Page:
Monday, April 25, 2011

Keeping Busy on a Soggy Monday

So here it is the last week of April, and this is usually full steam ahead for planting corn. But as you have read me lamenting (some would say complaining) about the cold and wet spring, here we wait. But we were determined to get the planter out for a dry run (wait, should I use the term "dry" when talking about the superiority of Liquid?). Anyway, while dodging raindrops we checked out the planter in the parking lot since we replaced the 3-point pickup with a tongue hitch, plus several other improvements with the goal of making our lives easier. It passed. Maybe I haven't mentioned that we are renting two more fields. They are close by, just up the road a bit from Farm 3. Doug, Stephanie and I went up there to take a look and do a few work things. We should have done this already, but I took some soil tests today. Both fields have been in grass hay production for a number of years. This year we will plant corn and soybeans. This being new ground for us, we really don't know anything about the fertility or physical characteristics. So we made guesses on pH, CEC, P and K levels. We have to make a game of everything these days to take our minds off of not being in the fields planting. But it is kind of fun making predictions.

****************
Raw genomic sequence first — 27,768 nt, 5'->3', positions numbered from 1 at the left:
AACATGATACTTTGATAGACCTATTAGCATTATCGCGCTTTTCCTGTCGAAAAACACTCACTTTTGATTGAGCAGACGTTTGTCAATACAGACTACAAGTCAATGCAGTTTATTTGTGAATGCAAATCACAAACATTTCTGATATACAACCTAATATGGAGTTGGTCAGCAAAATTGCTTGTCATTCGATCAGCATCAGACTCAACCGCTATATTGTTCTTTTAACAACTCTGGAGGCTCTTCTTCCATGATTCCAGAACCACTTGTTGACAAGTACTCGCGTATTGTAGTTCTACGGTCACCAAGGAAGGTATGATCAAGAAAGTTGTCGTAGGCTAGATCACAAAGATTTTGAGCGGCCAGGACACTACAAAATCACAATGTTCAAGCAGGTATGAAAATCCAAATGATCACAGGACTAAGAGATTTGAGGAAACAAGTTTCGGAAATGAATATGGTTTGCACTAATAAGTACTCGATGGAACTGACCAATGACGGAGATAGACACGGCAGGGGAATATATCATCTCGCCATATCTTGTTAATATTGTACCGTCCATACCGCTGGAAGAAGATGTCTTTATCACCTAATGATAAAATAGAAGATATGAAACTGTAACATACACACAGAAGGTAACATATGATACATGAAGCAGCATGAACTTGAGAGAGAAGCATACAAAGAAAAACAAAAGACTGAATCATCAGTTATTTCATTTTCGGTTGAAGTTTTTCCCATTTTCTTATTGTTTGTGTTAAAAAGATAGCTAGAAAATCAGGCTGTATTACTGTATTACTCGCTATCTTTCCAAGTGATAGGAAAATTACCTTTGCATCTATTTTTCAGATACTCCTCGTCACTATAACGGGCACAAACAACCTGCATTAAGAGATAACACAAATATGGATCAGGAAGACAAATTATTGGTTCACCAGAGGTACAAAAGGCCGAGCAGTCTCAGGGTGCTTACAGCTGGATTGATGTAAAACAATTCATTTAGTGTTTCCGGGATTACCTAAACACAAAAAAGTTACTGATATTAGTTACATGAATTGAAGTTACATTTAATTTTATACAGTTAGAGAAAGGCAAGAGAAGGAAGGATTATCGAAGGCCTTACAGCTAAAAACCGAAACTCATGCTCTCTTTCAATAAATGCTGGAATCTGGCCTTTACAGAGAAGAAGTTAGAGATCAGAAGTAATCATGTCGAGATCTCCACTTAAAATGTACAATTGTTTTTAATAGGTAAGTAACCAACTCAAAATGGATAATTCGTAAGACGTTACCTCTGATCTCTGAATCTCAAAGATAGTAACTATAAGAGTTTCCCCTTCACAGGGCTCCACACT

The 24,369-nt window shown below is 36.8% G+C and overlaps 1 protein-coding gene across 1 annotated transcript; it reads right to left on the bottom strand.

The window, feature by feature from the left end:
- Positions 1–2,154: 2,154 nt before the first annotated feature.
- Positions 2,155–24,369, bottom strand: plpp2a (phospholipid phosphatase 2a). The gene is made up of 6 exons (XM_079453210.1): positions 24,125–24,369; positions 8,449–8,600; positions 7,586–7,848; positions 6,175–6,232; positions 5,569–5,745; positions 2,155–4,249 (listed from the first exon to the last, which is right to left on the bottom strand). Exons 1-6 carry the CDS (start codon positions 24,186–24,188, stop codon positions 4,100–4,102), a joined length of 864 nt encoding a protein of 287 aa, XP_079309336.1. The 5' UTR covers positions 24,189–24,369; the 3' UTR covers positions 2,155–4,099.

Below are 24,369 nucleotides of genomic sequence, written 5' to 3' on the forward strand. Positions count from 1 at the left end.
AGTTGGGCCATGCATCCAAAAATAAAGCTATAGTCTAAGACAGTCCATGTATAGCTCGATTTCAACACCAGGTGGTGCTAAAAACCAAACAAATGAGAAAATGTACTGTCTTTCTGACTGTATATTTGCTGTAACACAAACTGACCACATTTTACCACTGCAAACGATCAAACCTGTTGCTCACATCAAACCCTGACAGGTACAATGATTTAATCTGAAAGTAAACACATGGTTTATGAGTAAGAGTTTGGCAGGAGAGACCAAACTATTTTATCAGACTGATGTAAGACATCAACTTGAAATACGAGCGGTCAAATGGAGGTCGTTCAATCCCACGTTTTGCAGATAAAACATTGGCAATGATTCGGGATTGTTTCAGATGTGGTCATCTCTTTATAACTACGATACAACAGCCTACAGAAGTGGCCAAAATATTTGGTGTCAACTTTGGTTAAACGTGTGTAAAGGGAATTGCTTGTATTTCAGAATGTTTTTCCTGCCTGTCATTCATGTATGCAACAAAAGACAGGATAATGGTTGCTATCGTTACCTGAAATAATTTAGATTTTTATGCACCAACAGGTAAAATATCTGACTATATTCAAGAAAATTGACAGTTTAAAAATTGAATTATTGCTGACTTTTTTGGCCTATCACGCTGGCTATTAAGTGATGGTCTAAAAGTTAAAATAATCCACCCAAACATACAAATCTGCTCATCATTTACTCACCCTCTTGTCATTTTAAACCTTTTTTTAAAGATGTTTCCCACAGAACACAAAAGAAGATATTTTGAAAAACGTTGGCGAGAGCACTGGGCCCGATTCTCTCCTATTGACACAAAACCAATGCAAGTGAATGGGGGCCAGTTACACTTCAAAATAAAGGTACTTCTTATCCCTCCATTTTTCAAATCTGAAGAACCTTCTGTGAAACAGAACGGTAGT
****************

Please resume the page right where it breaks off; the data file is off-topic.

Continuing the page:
Next we mapped the fields with the JD Apex software for future planting. One field is 13 acres and the other is 18. I guess these will be Farm 9 for reference purposes.

We now have lights in one of the new buildings on Farm 3. This is the future site of fertilizer, chemical and sprayer storage. So lights are nice for that sort of thing.

Here is our Master Electrician (literally) Ron A. making final checks on the control box. We are lucky to have him as he has done a great job with all of the buildings at the farm and the new plant in Ashley.

And the rest of the day was spent working on the tank control box for the new Hagie sprayer. Here Doug and Ron D. sort through the myriad of colored wires. It's getting close.

It's supposed to be wet the rest of the week, but we aren't the only ones it seems. Growing crops is a challenge in many areas of the country, either too wet or dry. It finally rained in parts of Oklahoma yesterday. My home town of Stillwater got 1.6 inches and SAM Jacob down by Shawnee got nearly 4 inches, but he said some of that was of the frozen type of rain. But either way, it was the first significant rain there since last October.